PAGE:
Shortly after the kiss goodnight, Colleen left for work at the Jane Wal-Mart. She returned home the next day. “I came in around 10 minutes to 9 a.m. Saturday and went to the bathroom,” said Colleen. “A lot of times (Rowan) will open the door to see me, when I would pull up. Sometimes she would wait until I was out of the bathroom.”
Not seeing her daughter, Colleen went into her bedroom to check on her. She was not there.
“I then woke him (David Spears, Colleen’s husband and Rowan’s stepfather) up, because he was sleeping on the couch, and asked him if she went to someone’s house,” Colleen said.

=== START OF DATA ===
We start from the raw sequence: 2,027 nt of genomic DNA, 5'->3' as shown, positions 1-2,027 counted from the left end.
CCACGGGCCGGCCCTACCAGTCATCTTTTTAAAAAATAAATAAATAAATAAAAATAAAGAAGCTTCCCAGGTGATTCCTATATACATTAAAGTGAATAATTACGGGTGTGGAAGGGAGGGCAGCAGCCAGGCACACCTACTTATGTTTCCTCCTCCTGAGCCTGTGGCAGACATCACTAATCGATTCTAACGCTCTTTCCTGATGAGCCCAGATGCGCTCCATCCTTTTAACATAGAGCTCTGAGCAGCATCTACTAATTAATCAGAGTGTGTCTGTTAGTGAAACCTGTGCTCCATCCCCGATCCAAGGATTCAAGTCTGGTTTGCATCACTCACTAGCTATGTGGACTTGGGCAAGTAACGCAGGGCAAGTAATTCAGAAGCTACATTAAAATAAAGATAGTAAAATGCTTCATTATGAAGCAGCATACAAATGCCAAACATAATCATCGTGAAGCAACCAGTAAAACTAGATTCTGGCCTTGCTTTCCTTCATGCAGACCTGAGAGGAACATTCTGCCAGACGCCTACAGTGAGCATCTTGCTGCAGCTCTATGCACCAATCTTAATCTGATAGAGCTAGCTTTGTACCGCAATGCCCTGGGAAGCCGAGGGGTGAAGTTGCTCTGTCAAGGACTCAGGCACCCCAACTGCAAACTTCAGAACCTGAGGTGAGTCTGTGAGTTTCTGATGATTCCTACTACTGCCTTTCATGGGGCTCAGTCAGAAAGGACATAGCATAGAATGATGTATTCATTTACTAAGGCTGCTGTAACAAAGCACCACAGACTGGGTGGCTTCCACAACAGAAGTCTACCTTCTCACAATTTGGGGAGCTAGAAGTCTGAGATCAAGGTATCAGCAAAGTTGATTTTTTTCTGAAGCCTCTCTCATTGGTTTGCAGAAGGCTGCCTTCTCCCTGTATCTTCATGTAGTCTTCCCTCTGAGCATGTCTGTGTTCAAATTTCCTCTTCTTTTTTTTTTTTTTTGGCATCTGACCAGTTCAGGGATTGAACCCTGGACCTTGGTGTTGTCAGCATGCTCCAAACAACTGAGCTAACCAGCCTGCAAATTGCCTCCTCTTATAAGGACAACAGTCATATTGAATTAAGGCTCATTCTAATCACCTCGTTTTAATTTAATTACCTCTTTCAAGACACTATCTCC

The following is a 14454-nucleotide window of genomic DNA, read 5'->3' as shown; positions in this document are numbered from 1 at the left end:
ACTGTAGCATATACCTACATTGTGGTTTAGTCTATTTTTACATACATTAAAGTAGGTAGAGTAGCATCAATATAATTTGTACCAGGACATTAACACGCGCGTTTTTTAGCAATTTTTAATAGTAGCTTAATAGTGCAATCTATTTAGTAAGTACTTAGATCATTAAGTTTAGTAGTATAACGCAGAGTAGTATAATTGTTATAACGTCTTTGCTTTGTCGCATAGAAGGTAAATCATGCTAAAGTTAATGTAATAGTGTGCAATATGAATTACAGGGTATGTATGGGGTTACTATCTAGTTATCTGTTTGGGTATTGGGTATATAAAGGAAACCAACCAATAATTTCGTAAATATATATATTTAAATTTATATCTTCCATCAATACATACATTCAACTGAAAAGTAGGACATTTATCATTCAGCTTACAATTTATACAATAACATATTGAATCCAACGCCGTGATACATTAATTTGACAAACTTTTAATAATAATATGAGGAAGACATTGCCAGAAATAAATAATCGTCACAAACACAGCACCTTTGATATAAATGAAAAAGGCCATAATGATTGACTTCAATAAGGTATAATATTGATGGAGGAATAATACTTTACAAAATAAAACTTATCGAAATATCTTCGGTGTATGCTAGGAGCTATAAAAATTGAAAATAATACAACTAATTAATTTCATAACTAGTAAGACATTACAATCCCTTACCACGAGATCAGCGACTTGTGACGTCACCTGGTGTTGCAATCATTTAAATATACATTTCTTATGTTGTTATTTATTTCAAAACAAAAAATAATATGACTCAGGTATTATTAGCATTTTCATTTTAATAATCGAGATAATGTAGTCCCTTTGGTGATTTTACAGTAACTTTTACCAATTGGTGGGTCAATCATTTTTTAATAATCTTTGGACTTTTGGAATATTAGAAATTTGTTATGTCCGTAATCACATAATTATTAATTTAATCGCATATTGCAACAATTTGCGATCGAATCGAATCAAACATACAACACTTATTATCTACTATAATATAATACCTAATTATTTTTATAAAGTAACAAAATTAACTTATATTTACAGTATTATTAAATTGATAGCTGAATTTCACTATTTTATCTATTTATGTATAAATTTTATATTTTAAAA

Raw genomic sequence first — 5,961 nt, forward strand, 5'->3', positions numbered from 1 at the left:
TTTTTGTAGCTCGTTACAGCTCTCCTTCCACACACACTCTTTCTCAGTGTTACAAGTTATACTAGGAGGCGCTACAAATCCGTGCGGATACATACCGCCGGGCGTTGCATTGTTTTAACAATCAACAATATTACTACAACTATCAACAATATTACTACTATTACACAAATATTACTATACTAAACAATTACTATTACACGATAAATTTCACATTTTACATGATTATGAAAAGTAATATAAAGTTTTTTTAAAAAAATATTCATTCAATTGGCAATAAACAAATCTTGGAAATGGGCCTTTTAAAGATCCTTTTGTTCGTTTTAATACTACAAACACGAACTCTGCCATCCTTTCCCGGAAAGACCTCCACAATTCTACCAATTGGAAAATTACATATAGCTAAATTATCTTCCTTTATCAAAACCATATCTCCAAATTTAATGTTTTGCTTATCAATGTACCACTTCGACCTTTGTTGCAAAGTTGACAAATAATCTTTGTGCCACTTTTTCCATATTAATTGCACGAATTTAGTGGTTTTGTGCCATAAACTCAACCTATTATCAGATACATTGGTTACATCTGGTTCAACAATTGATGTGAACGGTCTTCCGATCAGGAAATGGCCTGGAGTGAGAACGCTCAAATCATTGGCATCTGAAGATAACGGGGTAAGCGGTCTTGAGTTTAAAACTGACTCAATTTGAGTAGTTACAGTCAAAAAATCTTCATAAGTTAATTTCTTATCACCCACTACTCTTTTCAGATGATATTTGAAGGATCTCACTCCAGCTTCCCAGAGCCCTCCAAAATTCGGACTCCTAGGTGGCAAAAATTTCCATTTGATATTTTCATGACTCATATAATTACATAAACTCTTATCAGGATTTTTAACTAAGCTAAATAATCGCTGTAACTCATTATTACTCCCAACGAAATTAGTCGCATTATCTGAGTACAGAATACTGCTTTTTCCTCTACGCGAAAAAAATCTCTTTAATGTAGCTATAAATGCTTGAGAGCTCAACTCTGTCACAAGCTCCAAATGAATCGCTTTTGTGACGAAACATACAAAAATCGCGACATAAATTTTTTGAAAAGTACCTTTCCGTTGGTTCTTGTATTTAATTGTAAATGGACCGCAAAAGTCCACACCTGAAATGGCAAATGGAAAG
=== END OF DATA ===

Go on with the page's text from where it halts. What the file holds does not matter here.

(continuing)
Colleen started calling Rowan’s friends around 10 a.m. Colleen said Rowan liked to ride her bike, but the bike was still at the house. Not finding her daughter, Colleen started searching around 4:30 or 5 p.m. Saturday.
“I drove up here and then down, then I walked around to see if she was playing with anyone,” said Colleen. “I already had torn the house apart.”
As the search continued, the community came together for a candlelight ceremony on Tuesday, Nov. 6, 2007. Braving the cold, an estimated 200 people gathered at the Stella Baptist Church — the church Rowan attended — shortly before 6 p.m. They proceeded down the street, around the block, with candles lighting up the sky and the participants’ voices singing hymns. Making their way around the block, they ended up at 777 Grove St., Rowan’s home. As they walked up the driveway, the group sang Rowan’s favorite song, “Old Rugged Cross.” Colleen held and hugged a giant teddy bear — which she had named “Rowan” — in her arms.